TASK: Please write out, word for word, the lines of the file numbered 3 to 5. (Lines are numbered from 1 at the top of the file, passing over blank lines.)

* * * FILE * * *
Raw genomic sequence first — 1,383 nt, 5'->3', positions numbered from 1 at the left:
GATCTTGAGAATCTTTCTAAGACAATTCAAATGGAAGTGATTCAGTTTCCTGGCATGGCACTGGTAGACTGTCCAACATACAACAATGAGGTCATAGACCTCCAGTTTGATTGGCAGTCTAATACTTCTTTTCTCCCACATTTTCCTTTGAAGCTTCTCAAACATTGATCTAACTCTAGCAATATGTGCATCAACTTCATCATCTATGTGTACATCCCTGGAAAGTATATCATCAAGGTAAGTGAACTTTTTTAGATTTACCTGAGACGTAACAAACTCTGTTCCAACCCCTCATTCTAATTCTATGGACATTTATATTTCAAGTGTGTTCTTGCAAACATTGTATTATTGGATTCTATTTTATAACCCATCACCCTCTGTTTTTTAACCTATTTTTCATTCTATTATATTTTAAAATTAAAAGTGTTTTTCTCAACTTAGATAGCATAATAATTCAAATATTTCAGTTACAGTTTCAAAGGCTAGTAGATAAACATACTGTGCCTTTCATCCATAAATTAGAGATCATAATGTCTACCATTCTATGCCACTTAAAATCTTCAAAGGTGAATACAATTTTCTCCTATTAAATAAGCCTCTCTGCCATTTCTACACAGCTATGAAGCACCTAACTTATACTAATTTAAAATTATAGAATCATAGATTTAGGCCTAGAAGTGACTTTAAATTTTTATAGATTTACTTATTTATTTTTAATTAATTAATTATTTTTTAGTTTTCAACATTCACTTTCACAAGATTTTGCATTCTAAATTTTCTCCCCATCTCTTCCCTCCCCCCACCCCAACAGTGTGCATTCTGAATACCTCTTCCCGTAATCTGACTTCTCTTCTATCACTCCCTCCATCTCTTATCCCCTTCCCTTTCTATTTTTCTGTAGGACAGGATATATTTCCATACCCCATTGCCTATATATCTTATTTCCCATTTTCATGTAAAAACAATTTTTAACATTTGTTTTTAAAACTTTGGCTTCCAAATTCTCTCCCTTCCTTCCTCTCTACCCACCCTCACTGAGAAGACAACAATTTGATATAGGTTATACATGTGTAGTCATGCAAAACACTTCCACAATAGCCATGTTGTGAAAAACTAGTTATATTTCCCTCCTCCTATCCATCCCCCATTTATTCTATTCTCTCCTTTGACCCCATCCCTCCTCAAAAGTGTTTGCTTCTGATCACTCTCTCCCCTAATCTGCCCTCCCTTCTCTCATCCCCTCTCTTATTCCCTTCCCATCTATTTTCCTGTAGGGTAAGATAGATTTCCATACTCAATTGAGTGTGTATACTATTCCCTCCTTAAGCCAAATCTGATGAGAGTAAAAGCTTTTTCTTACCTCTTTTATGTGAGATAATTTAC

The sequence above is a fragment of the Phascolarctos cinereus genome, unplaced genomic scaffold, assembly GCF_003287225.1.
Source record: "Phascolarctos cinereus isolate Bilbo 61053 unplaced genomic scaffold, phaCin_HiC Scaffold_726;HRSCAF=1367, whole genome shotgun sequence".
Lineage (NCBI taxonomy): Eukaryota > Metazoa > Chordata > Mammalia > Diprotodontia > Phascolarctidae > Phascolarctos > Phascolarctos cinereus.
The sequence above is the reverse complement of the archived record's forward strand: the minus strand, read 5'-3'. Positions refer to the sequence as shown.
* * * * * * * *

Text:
The sequence above is a fragment of the Phascolarctos cinereus genome, unplaced genomic scaffold, assembly GCF_003287225.1.
Source record: "Phascolarctos cinereus isolate Bilbo 61053 unplaced genomic scaffold, phaCin_HiC Scaffold_726;HRSCAF=1367, whole genome shotgun sequence".
Lineage (NCBI taxonomy): Eukaryota > Metazoa > Chordata > Mammalia > Diprotodontia > Phascolarctidae > Phascolarctos > Phascolarctos cinereus.